Jet Lag In Children

Traveling far from home is often a worth while trade off to experience some of the world’s most intriguing destinations. Yet the disruption from jet lag can put a snag in those early days of the trip. Understanding a bit about jet lag and why it occurs will help your family get on local time more easily and prevent it from shortchanging too much of your trip.

Our bodies have built in clocks that tell us what to do and when.  Those clocks are fueled by the ebb and flow of daylight. Jet lag occurs when our sleep/wake cycle is disrupted by experiencing a different time zone than we are accustomed to. It is really a transient sleep disorder that results from our internal clock resetting all our body systems.

It’s during the adjustment to the new time that we feel the symptoms of jet lag which often include tiredness, trouble sleeping, stool changes (constipation and diarrhea) headache, nausea, sweating, trouble thinking, dehydration, and jumpiness or irritability. What is interesting about jet lag is it impacts adults more than kids. The further you travel from home, the more jet lag you can expect.

The direction you travel determines the extent of jet lag you experience. Traveling north to south typically isn’t an issue because you are traveling within your customary time zone.  Traveling east causes the most jet lag because your clock is losing time. Traveling west you typically do better because your clock is gaining time.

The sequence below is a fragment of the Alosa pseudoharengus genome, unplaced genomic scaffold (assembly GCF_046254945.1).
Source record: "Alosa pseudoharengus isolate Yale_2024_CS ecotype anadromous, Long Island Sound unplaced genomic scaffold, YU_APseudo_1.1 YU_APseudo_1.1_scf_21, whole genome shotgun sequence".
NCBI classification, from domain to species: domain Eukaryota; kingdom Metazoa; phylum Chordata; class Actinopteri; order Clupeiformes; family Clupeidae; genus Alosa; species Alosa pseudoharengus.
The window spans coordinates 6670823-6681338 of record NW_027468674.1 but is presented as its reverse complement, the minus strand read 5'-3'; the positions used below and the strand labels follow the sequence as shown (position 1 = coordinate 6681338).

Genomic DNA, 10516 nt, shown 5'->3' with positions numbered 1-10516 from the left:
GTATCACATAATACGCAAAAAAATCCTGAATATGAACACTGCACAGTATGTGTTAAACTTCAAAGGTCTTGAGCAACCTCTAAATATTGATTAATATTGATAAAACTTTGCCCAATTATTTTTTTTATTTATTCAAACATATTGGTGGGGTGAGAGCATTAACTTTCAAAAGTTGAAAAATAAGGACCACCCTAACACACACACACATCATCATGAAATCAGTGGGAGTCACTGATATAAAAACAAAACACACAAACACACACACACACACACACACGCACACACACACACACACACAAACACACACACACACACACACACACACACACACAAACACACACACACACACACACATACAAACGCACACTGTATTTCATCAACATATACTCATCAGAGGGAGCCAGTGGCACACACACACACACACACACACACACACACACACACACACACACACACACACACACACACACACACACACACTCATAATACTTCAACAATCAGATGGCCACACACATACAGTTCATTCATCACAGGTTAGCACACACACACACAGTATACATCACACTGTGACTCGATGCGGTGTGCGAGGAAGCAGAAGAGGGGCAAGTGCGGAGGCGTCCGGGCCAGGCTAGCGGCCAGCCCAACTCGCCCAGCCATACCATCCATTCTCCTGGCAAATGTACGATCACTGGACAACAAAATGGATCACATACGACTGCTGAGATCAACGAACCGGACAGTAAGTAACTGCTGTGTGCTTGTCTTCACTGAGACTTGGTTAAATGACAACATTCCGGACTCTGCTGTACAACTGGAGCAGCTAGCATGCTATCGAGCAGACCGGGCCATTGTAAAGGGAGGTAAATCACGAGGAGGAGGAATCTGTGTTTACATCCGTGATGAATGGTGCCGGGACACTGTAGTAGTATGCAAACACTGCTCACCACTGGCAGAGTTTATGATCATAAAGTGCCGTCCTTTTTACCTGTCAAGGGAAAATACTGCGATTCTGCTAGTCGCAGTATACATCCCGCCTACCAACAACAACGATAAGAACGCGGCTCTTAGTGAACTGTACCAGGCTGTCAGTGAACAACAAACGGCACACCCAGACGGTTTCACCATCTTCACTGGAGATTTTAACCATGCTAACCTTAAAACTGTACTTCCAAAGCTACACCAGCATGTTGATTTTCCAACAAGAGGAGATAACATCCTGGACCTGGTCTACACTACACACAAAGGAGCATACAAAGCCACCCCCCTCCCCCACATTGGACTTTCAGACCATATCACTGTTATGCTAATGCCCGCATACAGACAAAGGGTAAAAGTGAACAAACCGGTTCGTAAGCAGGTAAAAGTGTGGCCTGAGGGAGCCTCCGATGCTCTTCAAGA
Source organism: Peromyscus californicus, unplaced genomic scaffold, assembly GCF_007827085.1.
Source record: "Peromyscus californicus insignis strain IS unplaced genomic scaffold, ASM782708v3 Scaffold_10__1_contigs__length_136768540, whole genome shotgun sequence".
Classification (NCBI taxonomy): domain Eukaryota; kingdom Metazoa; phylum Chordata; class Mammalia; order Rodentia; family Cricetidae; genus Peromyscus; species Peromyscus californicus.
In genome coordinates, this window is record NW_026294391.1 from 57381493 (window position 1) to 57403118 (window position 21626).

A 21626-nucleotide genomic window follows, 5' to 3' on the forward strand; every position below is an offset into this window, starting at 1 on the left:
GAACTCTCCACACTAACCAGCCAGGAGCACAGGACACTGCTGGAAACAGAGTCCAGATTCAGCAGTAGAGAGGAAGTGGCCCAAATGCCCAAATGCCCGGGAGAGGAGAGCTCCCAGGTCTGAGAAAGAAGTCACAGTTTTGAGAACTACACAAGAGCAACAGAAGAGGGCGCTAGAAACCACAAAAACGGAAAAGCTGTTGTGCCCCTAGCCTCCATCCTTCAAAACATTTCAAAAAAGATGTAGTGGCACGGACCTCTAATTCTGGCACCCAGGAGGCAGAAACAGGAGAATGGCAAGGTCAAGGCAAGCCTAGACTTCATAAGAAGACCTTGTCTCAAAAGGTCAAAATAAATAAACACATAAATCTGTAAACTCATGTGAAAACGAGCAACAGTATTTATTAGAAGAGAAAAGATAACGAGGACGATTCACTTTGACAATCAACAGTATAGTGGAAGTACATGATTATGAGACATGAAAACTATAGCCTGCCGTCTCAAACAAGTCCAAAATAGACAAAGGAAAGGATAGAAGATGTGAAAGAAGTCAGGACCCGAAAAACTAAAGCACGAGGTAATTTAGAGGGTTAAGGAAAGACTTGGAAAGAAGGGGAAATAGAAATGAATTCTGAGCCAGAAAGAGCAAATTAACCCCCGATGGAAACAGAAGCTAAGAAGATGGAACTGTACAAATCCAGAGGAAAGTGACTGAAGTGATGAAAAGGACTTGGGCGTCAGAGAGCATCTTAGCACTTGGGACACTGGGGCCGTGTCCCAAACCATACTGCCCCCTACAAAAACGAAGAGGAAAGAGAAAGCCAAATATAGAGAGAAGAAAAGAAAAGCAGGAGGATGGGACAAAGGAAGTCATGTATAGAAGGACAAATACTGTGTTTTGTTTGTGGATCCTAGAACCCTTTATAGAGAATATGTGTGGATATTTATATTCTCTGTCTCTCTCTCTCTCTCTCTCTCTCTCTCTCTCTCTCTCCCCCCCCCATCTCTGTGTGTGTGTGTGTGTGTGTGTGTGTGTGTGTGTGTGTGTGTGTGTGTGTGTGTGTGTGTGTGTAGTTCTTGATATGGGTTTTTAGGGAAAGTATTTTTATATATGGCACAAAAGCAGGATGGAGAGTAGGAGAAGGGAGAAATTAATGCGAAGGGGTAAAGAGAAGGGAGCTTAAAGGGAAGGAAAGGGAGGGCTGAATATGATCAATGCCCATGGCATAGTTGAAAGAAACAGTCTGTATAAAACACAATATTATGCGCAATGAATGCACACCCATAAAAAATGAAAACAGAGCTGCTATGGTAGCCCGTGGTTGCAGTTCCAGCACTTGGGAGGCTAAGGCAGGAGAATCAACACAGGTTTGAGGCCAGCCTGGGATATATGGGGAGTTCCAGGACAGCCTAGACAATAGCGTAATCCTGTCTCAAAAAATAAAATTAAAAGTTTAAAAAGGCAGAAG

The ultimate cure to jet lag is getting on local time which should start as soon as you get to your destination. Reset your watches. Play when locals play. Eat when locals eat. Sleep, or attempt to, when locals sleep.

Everyone’s clocks will eventually reset. According to Dr. Richard Ferber, one of the top pediatrician’s in the United States and author of the popular How To Solve Your Child’s Sleep Problems,   “…there are no situations where (a body’s) rhythm won’t reset. It should only be hard if sleep and light are not properly controlled. You too won’t reset well if you nap too much when you go to Europe. And they should adjust to the new time zone faster than the parents.”

One of the biggest pitfalls to avoid is not paying attention to the direction of travel and when your kids sleep. So, when traveling east, better to try and keep the child up and get that initial bed time closer to local time than fall asleep too early and get up much earlier than local breakfast time. Similarly, when traveling west, your child may have trouble falling asleep that first night. Have books and a movie on hand but wake your child up at local time the next day regardless of what time your child actually falls asleep.

Finally, sleep aids may be tempting to use but really are not effective in children, nor are needed. And many have a paradoxical effect in kids so instead of becoming sleepy your child ends up more awake.

When in doubt, just keep your eye on the ultimate goal: getting everyone in your family on to local time and local schedule. As they say, when in Rome….

(Originally posted June 2007; Updated December 2009)

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